Do you have a garden or balcony that lacks sunlight? One complaint often heard by us here at Eden is that you can’t find any colour to grow in the shade. There are plenty of plants that thrive away from the limelight, but you certainly need to know where to find them! Our Green Team are always happy to share their knowledge and experience with you to help you achieve the look you’re after, but here are some treasures we normally stock that look terrific in the shade. Go get ‘em!
Lamiums, also known as dead nettles, are wonderful flowering low growing plants that love growing in the shade. Three varieties in particular have wonderful foliage ‘White Nancy’, ‘Pink Nancy’ that has silvery leaves and either white or pink flowers, and ‘Stripy Nancy’ which has…you guessed it, green and silver striped foliage. They are perfect for massed planting under trees, using in window boxes and hanging baskets, or trailing over the edges of tall pots.
Glechoma ‘Variegata’ is one of the prettiest groundcovers around and has beautiful heart shaped leaves that are lightly aromatic and edged in creamy white. The dainty flowers are violet and appear in profusion each spring. Perfect for vertical gardens and baskets, where their lovely trailing habit can be showcased.
Ipomea ‘Bright Ideas’ is an ornamental form of sweet potato. They are great for sun or shade and thrive in pots, planters and even vertical gardens. There are different colours including red, black, rust and lime. These are members of the sweet potato family and as such the tubers are edible.
Heuchera are butterfly attractingperennials that are useful for planting as a ground cover in the shade or using to add foliage colour to containers. ‘Sugar Plum’, ‘Peppermint Slice’, ‘Day Glow’, ‘Wild Rose’ and ‘Black Pearl’ have pink, silver, chocolate, plum and near black leaves respectively. Their coral and pink coloured bells in spring are an extra feature.
Bulbs and Perennials:
Aquilegia or grannies’ bonnets as they are also known, have wonderful flowers that look like bonnets in tones of blue, pink, yellow and white, with maidenhair-like foliage that is a soft grey green. They grow well under trees and will also set seed and naturalise if the woodland conditions suit them.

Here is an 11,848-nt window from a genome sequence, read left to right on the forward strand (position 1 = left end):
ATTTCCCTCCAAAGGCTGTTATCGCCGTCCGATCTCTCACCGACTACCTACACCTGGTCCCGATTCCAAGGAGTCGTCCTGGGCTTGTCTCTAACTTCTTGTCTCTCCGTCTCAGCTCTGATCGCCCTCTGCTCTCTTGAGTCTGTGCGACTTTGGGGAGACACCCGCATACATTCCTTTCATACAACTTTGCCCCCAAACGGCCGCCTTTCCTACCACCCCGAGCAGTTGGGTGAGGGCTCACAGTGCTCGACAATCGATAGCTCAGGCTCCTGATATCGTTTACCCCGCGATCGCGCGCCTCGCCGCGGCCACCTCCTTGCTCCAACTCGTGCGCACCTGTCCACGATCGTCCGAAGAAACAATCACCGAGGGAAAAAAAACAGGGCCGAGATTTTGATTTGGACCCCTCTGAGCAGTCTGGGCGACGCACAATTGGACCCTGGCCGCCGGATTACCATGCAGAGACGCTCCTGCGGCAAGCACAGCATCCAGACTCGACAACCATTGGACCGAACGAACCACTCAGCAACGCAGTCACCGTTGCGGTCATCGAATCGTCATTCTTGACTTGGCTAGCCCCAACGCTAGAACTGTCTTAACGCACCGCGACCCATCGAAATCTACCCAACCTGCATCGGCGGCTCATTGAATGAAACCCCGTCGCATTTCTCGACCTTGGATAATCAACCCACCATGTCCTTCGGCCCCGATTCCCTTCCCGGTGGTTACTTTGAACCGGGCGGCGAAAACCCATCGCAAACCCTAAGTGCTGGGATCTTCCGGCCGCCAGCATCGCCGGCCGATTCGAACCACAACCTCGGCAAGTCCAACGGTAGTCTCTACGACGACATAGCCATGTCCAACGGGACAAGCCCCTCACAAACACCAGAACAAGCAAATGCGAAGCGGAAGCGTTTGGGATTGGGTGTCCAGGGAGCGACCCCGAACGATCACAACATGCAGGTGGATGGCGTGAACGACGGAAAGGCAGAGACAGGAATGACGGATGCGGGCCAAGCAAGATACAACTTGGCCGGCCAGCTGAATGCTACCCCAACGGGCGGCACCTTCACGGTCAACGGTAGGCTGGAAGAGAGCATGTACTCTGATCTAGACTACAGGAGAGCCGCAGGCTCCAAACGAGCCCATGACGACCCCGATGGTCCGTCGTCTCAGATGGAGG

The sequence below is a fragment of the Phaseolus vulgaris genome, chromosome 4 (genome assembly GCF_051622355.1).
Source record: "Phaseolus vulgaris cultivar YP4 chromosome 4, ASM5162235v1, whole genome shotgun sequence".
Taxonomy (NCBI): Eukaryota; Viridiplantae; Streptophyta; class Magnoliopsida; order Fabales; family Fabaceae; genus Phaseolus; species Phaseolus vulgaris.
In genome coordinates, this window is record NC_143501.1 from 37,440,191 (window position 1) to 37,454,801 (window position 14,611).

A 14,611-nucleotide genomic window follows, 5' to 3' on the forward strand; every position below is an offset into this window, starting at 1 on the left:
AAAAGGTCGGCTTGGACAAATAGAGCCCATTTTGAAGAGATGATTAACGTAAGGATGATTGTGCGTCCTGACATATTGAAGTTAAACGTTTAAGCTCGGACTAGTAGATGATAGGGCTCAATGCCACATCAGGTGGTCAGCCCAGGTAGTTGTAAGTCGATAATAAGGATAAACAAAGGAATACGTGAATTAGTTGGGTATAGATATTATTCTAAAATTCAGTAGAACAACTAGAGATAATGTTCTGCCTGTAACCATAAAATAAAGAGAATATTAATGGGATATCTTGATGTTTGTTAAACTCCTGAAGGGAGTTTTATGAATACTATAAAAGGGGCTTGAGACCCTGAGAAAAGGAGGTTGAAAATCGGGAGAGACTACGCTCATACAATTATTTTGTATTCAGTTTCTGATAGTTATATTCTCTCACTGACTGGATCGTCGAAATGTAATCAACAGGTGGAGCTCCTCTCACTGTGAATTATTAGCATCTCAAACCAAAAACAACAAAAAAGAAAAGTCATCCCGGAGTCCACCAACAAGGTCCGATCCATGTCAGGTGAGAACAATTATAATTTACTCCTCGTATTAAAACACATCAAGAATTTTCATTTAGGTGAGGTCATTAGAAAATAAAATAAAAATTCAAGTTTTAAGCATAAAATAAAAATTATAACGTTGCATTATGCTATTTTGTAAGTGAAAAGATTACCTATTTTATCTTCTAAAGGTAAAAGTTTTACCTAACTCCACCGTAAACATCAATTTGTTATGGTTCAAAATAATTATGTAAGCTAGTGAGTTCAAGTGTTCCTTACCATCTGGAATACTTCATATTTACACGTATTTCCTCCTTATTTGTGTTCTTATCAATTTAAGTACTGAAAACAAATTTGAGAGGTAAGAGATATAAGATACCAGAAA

Calla lilies are one of those few plants that will happily grow in damp, even boggy conditions. The Zantedeschia hybrids actually need half a day’s sun to flower reliably, but the reward is stunning near black, maroon, yellow, gold, mango and pink flowers throughout late spring and summer.
Solenostemonor Coleusthrive in the shade. Their foliage is mostly what they are grown for, with stunning beetroot splashed, lime margins and russet orange leaves – some with ruffled margins and others deeply indented like frogs’ feet. We stock some beauties. Check out ‘Torchlight’, ‘Frogs Foot’ and ‘Coral Ruffles’
Crinum pendunculatum all swamp lily is another bulbous plant that, as the name suggests, doesn’t mind growing in boggy soil. It is actually an Australian native (though is also native to some Pacific Islands) and has perfumed white flowers in October and November.
Hydrangeas are one of the most loved plants for shady gardens. Their huge flowerheads of white, blue, purple and pink and a sensation all summer, and then remain throughout autumn in green and pinkish tones as they fade. Hydrangeas are wonderful cut flowers, great potted plants and cope with a wide range of climates, from cool to tropical, if they get enough water. Pink hydrangeas are a result of lime-based soil and blue hydrangeas are a sign of an acid soil. White hydrangeas are unaffected by the soil pH.
Pieris are closely related to Azaleas but have flowers that look like lily of the valley – hanging down in chains of tiny white bells. They love an acid soil and grow well in pots of in the ground. Aside from their beautiful spring flowers, they have red new growth that looks great as the leaves unfurl.
Azaleas are terrific for spring flowers, but if you want ‘year-round’ colour you can’t go past ‘Shiraz’, which has burgundy coloured leaves. It makes a fantastic border and is a terrific hedge, perfect for underplanting trees. The cherry pink flowers look lovely in August and spot flower throughout the year.
Ever heard of Mackayabella? It’s not the most common plant, but it is one of the most useful. Also known as forest bell bush, it flowers throughout October and November with pale lilac bells, and the rest of the year has glassy, dark green foliage thick to the ground and up to about 2.5m, making it the perfect screening or hedging plant for a shaded plant.
by Meredith Kirton